Monday, June 8, 2015

Greece and Creditors Head for the Brink

by Simon Nixon

Wall Street Journal

June 7, 2015

No one can be sure how the Greek drama will end, not least because it is no longer clear who, if anyone, is in control. Both sides have been bombarded for months by well-meaning advice to show flexibility and compromise to avoid an economic calamity in Greece and a geopolitical disaster for the eurozone and the world. Instead, positions have hardened to the point where the scope for compromise now looks vanishingly small.

Last week, Greece’s creditors offered what was effectively a take-it-or-leave-it deal to unlock Greece’s bailout cash before the program expires at the end of the month. Some eurozone officials had been hopeful that Prime Minister Alexis Tsipras would use a speech in the Greek Parliament to signal his willingness to accept the terms on offer. Instead, he called the proposal absurd and vowed to reject many of its key demands.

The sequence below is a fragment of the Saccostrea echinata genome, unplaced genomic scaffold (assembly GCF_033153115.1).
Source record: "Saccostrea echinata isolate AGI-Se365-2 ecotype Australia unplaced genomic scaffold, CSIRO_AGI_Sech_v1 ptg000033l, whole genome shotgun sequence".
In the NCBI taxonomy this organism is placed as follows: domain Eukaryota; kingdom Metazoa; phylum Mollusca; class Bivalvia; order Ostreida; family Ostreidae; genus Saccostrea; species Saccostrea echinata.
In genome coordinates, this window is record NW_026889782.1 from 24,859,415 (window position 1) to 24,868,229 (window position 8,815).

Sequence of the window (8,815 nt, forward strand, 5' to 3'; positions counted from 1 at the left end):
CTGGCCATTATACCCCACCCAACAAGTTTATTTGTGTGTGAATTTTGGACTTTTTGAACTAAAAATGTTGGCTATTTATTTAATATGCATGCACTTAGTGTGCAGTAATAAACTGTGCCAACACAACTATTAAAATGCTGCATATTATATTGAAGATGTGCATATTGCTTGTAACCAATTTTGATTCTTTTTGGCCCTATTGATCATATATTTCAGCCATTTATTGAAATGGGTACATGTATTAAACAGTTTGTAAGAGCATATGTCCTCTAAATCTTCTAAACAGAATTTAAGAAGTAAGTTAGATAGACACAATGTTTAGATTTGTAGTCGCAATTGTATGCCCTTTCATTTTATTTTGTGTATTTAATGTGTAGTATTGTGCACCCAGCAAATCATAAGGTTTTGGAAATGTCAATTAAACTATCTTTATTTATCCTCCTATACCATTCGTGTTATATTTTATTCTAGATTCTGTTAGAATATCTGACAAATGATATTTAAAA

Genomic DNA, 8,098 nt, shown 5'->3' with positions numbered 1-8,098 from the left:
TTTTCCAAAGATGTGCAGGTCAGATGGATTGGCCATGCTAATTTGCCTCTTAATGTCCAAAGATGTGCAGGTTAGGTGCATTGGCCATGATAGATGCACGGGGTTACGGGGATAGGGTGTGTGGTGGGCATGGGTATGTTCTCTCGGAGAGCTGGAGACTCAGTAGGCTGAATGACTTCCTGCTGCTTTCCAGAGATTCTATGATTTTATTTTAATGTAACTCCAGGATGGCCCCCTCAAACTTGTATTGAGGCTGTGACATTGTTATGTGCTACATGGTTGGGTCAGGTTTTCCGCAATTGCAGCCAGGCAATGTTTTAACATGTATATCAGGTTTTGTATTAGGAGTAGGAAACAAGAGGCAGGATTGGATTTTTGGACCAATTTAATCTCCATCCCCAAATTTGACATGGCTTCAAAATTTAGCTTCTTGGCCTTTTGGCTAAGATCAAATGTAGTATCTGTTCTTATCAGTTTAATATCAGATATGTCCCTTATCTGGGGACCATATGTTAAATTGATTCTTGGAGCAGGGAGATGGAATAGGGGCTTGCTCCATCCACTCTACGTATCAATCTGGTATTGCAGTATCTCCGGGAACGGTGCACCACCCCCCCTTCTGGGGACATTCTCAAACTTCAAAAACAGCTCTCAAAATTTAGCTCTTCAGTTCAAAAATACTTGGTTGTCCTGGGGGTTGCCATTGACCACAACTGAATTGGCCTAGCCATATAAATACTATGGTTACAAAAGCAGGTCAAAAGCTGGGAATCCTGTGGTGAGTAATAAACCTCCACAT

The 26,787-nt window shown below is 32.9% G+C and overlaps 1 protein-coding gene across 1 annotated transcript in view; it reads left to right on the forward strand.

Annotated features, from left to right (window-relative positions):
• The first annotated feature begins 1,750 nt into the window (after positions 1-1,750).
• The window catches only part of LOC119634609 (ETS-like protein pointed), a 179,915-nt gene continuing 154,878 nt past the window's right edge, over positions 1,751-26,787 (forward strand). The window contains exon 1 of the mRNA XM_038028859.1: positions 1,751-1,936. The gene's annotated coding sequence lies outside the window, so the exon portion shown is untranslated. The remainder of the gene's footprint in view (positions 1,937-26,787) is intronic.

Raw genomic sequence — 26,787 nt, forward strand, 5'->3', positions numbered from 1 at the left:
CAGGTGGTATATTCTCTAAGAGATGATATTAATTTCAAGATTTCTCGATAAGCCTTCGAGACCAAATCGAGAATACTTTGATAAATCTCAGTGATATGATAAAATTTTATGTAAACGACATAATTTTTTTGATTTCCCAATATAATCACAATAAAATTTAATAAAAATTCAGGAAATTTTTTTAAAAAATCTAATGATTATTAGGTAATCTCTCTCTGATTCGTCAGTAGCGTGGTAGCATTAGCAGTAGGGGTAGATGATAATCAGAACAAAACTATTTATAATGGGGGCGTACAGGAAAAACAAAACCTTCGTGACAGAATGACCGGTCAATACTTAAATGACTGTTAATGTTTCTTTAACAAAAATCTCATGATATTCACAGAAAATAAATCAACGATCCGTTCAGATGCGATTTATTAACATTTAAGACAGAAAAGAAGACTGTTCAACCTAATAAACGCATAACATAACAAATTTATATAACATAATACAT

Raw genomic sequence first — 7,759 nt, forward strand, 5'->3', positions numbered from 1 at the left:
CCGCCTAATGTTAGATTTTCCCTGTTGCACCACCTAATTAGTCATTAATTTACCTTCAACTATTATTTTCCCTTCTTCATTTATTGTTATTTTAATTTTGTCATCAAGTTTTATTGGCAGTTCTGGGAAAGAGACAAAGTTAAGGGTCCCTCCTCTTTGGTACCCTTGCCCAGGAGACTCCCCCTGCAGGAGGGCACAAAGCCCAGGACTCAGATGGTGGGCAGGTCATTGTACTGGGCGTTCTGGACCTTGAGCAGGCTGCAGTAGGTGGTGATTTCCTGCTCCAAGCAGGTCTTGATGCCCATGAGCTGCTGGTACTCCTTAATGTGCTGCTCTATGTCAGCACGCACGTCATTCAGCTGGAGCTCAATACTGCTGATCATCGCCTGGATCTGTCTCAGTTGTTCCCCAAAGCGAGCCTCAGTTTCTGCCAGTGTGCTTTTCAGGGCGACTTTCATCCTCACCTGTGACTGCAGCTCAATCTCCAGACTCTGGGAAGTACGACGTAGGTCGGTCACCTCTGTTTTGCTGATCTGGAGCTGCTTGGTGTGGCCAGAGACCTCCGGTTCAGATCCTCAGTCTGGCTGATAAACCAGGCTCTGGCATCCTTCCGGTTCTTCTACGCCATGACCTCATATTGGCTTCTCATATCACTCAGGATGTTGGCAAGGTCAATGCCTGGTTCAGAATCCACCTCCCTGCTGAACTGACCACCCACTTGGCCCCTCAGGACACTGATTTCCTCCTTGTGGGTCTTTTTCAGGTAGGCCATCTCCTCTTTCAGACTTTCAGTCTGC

The creditors had clearly underestimated the scale of opposition to the proposals within Mr. Tsipras’s Syriza party and overestimated his willingness or ability to confront the party’s left wing. For his part, Mr. Tsipras appears to have overestimated how much flexibility he could expect from a process involving three independent, rules-based institutions with different mandates acting on behalf of 17 sovereign governments, each with its own political agenda. He called last week’s creditor proposal an “unpleasant surprise”—though the terms were broadly the same ones that the creditors have been demanding since June 2014, when the current bailout review began.


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